It's impossible to make a system completely fool-proof, but I've found that the above techniques go a long way in the right direction. (and they have been incorporated in the systems used to develop Surprise Explain Reward and other tools that have been vetted by extensive user studies.)

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    Absolutely agree with the undo/redo suggestion. Missing (or worse, partial) undo support is one of the worst and most common UI mistakes. – marijne Sep 24 '08 at 8:47
  • Excellent answer, Ctrl+D – Jonas Gulle Sep 26 '08 at 17:27

Firstly the use of color and icons should help give the user some visual awareness of the severity of the issue, red to convey exceptional, yellow to convey a warning, and white to convey informational.

Secondly the use of verbs on your dialog buttons gives the users a sense of what they are telling the system to do even if they don't read the text of the dialog.

Lastly, if you are interested in looking into a completely different notification paradigm check out the Information Bar or Notification Bar that is implemented in Firefox and Internet Explorer. StackOverflow uses the same type of mechanism to notify users when they have gotten a new badge.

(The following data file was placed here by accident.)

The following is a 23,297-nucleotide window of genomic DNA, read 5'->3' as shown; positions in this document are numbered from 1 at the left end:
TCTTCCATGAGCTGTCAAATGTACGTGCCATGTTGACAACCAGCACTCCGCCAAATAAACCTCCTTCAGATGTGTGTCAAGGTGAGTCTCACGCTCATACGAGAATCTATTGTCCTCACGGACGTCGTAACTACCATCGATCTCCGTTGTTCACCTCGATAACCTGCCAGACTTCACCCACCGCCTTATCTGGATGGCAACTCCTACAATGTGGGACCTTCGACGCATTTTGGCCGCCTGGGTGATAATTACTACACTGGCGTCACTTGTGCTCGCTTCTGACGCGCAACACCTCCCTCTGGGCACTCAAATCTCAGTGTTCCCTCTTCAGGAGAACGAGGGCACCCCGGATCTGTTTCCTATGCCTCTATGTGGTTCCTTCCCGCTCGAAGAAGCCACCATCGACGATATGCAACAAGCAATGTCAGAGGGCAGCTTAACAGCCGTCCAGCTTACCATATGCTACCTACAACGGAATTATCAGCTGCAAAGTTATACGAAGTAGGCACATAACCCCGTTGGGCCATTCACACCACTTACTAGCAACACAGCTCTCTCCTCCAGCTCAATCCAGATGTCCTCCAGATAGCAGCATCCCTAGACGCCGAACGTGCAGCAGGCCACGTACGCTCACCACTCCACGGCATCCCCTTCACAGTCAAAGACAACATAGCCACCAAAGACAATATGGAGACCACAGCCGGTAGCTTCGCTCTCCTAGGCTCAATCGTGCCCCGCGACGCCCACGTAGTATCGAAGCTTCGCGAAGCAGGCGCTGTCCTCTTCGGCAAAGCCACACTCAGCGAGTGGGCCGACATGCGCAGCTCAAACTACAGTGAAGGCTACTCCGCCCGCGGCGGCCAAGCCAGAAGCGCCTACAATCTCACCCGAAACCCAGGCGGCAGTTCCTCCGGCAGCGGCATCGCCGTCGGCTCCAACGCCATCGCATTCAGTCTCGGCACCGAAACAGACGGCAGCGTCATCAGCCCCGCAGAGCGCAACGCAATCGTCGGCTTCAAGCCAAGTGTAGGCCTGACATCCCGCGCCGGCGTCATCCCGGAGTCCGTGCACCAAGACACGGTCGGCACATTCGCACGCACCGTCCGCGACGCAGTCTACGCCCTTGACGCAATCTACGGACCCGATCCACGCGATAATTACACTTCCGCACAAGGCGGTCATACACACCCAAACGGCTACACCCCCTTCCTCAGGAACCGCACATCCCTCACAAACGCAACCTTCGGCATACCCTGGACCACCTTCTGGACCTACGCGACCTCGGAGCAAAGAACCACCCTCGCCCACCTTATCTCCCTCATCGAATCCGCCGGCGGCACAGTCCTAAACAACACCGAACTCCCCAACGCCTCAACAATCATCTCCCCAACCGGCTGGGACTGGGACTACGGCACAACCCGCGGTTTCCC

The Information Bar is non-obtrusive and stays at the top of the screen waiting for user attention. I think it's a great design metaphor.

Here are a couple of implementation tutorials:

Here is Microsoft's guidance on dialog design, it touches on the Information Bar concept as well.


Immediately Steve Krug's book Don't Make Me Think comes to mind.

In the design of dialog boxes, status messages back to user, etc. it is good to use iconography and color hints as to what the words actually say.

So highlight error messages red, warnings yellow, etc.

  • Does Steve also discuss how to get the user's attention without interrupting or stopping the user? – Jason Dagit Sep 24 '08 at 3:43
  • Definitely. The whole premise of the book is that it's really not possible to interrupt/stop most users ;) – ryw Sep 24 '08 at 3:47
  • I think the phrase "use iconography and color hints" covers your query on color blind users. Besides with intelligent use of skinning/ theming, you can still use color hints for the color blind. paulstovell.com/blog/wpf-colour-blindness-shader-effect – Jim Burger Sep 25 '08 at 6:41